Wolves rescued from traps at Fort McCoy, then collared for satellite tracking
U.S. Department of Agriculture-Wildlife Services staff Dewayne Snobl, Phil Peterson, and Wyatt Puent, and Wisconsin Department of Natural Resources Wildlife Biologist Paul Napierala monitor vital signs and collect biological data Oct. 19, 2022, during while collaring a male wolf at Fort McCoy, Wis., after the wolf was safely released from a trap. The wolf was accidently caught in the trap and sustained no injuries. It was collared for tracking and research purposes. (Photo by Kevin Luepke/Fort McCoy Department of Public Works Environmental Division Natural Resources Branch) (Photo Credit: Courtesy) VIEW ORIGINAL

Personnel with Fort McCoy’s Directorate of Public Works Environmental Division Natural Resources Branch (NRB) were alerted Oct. 19 and Oct. 27 by a family of trappers permitted to trap at Fort McCoy, that a wolf was caught in a trap within one of the training areas. Immediately, in both instances, staff responded to where the wolf was located.

“Both wolves were caught by a family — Dan, Jacky, and Jaydan Willis,” said Wildlife Biologist Kevin Luepke with the NRB who responded to the calls. “The wolf caught incidentally on Oct. 19 was a 3- to 5-year-old male, 87 pounds, and had a darker coloration to his coat. This wolf was caught on the south end of South Post. The wolf caught incidentally on Oct. 27 was a 3- to 4-year-old male, 79 pounds, and had more of a reddish coloration. This wolf was caught on the northern part of North Post.”

With both wolves, Luepke said the Wisconsin Department of Natural Resources (WDNR) was contacted.

“We were put in contact with U.S. Department of Agriculture (USDA)-Wildlife Services staff to coordinate collaring each wolf,” Luepke said. “And in both incidents, Dewayne Snobl with USDA-Wildlife Services was present to complete the collaring.”

Additional staff with USDA-Wildlife Services were on hand to help with the wolf collaring and release, Luepke said. And Paul Napierala, WDNR-La Crosse/Monroe County wildlife biologist, was also present.

“The trappers had set traps to target other furbearers and incidentally caught the wolves,” Luepke said. “Both times, the trappers were able to contact the NRB and that set the wheels in motion to check with the WDNR to see if they would like them collared. In both cases, they wanted to get a collar on the animals.”

In February 2022, a similar incident happened when NRB staff were alerted Feb. 10 by Mike Borchers, a registered trapper, that a wolf was caught in a coyote trap at Fort McCoy.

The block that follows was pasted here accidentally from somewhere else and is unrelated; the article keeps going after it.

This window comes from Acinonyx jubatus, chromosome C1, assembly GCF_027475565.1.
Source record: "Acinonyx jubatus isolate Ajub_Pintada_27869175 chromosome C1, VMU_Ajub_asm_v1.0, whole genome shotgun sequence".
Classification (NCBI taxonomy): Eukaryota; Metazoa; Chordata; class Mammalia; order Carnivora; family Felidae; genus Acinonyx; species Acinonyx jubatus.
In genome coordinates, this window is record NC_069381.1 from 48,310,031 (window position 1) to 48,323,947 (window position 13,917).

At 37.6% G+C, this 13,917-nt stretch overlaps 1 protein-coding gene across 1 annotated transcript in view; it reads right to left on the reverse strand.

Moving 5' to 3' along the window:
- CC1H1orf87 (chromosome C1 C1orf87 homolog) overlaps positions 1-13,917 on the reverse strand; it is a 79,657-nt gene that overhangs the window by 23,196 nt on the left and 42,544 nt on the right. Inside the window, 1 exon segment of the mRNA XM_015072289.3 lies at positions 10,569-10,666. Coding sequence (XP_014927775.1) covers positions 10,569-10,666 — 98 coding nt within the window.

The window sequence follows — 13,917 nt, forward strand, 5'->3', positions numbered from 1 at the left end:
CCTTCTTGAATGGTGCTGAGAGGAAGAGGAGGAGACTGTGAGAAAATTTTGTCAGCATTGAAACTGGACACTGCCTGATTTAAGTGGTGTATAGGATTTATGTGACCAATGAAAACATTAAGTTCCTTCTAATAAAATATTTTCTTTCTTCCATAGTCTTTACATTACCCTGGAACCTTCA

NRB staff responding to that February event were NRB Chief Tim Wilder, Luepke, and Endangered Species Biologist Jessup Weichelt. Also responding were Snobl who also collared that wolf, which was a 3-year-old, 73-pound female.

Luepke said the collars that are used with the wolves provide valuable and interesting data to the WDNR, USDA Wildlife Services, and the NRB staff at Fort McCoy, and other agencies for roughly three years.

The collars have a satellite tracking device embedded within them and records the animal’s location at fixed intervals.

“This data will assist in identifying the territory boundaries and how wolves utilize the habitat within that territory,” he said.

Although wolves being inadvertently captured in coyote traps is a somewhat rare occurrence, it has happened on Fort McCoy in the last 20 years, Wilder said. In December 2011, a female wolf that was captured in a coyote trap on South Post also had a telemetry collar placed on her. This wolf eventually left Fort McCoy and traveled in a southerly direction.

By December 2012, she had crossed over the Wisconsin border and was located in northern Illinois. Unfortunately, in March of 2013, she was hit by a vehicle and was killed. At the time of her death, she was 108.5 miles south of where she had been captured and collared on Fort McCoy.

Fort McCoy NRB staff members are responsible for all wildlife management support and programs at the installation. The NRB team regularly works with numerous federal, state, and civilian organizations and agencies to complete that mission.

For more about the wildlife mission at Fort McCoy, visit the post iSportsman page at https://ftmccoy.isportsman.net.

Learn more about Fort McCoy online at https://home.army.mil/mccoy, on the Defense Visual Information Distribution System at https://www.dvidshub.net/fmpao, on Facebook by searching “ftmccoy,” and on Twitter by searching “usagmccoy.”

Also try downloading the Digital Garrison app to your smartphone and set “Fort McCoy” or another installation as your preferred base.